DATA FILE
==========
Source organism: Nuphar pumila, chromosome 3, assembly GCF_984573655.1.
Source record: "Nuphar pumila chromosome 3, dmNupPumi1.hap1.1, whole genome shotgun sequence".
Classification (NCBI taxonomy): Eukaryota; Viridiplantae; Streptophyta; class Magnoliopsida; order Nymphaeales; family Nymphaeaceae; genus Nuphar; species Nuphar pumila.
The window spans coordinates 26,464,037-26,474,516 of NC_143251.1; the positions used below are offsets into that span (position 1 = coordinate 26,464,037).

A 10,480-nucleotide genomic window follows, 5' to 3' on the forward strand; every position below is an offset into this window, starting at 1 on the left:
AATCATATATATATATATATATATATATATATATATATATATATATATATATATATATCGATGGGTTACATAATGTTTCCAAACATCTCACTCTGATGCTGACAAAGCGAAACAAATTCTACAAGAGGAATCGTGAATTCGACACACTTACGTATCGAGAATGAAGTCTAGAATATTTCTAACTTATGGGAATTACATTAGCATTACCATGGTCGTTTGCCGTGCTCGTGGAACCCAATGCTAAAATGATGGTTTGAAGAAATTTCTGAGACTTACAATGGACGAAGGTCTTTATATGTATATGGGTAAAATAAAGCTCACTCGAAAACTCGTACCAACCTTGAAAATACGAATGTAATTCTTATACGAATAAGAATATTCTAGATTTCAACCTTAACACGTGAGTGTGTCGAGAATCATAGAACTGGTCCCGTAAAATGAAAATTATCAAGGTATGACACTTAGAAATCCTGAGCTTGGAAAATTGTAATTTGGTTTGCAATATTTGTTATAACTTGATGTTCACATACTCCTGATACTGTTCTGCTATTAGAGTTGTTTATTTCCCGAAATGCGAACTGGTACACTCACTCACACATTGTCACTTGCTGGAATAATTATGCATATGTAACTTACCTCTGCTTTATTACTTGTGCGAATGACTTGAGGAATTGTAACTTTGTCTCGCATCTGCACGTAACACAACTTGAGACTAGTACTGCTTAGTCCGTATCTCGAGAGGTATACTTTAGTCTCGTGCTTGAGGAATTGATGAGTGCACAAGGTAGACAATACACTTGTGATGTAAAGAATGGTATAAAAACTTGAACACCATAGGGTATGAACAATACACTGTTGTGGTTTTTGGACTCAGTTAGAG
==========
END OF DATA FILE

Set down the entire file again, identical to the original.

Source organism: Nuphar pumila, chromosome 3, assembly GCF_984573655.1.
Source record: "Nuphar pumila chromosome 3, dmNupPumi1.hap1.1, whole genome shotgun sequence".
Classification (NCBI taxonomy): Eukaryota; Viridiplantae; Streptophyta; class Magnoliopsida; order Nymphaeales; family Nymphaeaceae; genus Nuphar; species Nuphar pumila.
The window spans coordinates 26,464,037-26,474,516 of NC_143251.1; the positions used below are offsets into that span (position 1 = coordinate 26,464,037).

A 10,480-nucleotide genomic window follows, 5' to 3' on the forward strand; every position below is an offset into this window, starting at 1 on the left:
AATCATATATATATATATATATATATATATATATATATATATATATATATATATATATCGATGGGTTACATAATGTTTCCAAACATCTCACTCTGATGCTGACAAAGCGAAACAAATTCTACAAGAGGAATCGTGAATTCGACACACTTACGTATCGAGAATGAAGTCTAGAATATTTCTAACTTATGGGAATTACATTAGCATTACCATGGTCGTTTGCCGTGCTCGTGGAACCCAATGCTAAAATGATGGTTTGAAGAAATTTCTGAGACTTACAATGGACGAAGGTCTTTATATGTATATGGGTAAAATAAAGCTCACTCGAAAACTCGTACCAACCTTGAAAATACGAATGTAATTCTTATACGAATAAGAATATTCTAGATTTCAACCTTAACACGTGAGTGTGTCGAGAATCATAGAACTGGTCCCGTAAAATGAAAATTATCAAGGTATGACACTTAGAAATCCTGAGCTTGGAAAATTGTAATTTGGTTTGCAATATTTGTTATAACTTGATGTTCACATACTCCTGATACTGTTCTGCTATTAGAGTTGTTTATTTCCCGAAATGCGAACTGGTACACTCACTCACACATTGTCACTTGCTGGAATAATTATGCATATGTAACTTACCTCTGCTTTATTACTTGTGCGAATGACTTGAGGAATTGTAACTTTGTCTCGCATCTGCACGTAACACAACTTGAGACTAGTACTGCTTAGTCCGTATCTCGAGAGGTATACTTTAGTCTCGTGCTTGAGGAATTGATGAGTGCACAAGGTAGACAATACACTTGTGATGTAAAGAATGGTATAAAAACTTGAACACCATAGGGTATGAACAATACACTGTTGTGGTTTTTGGACTCAGTTAGAG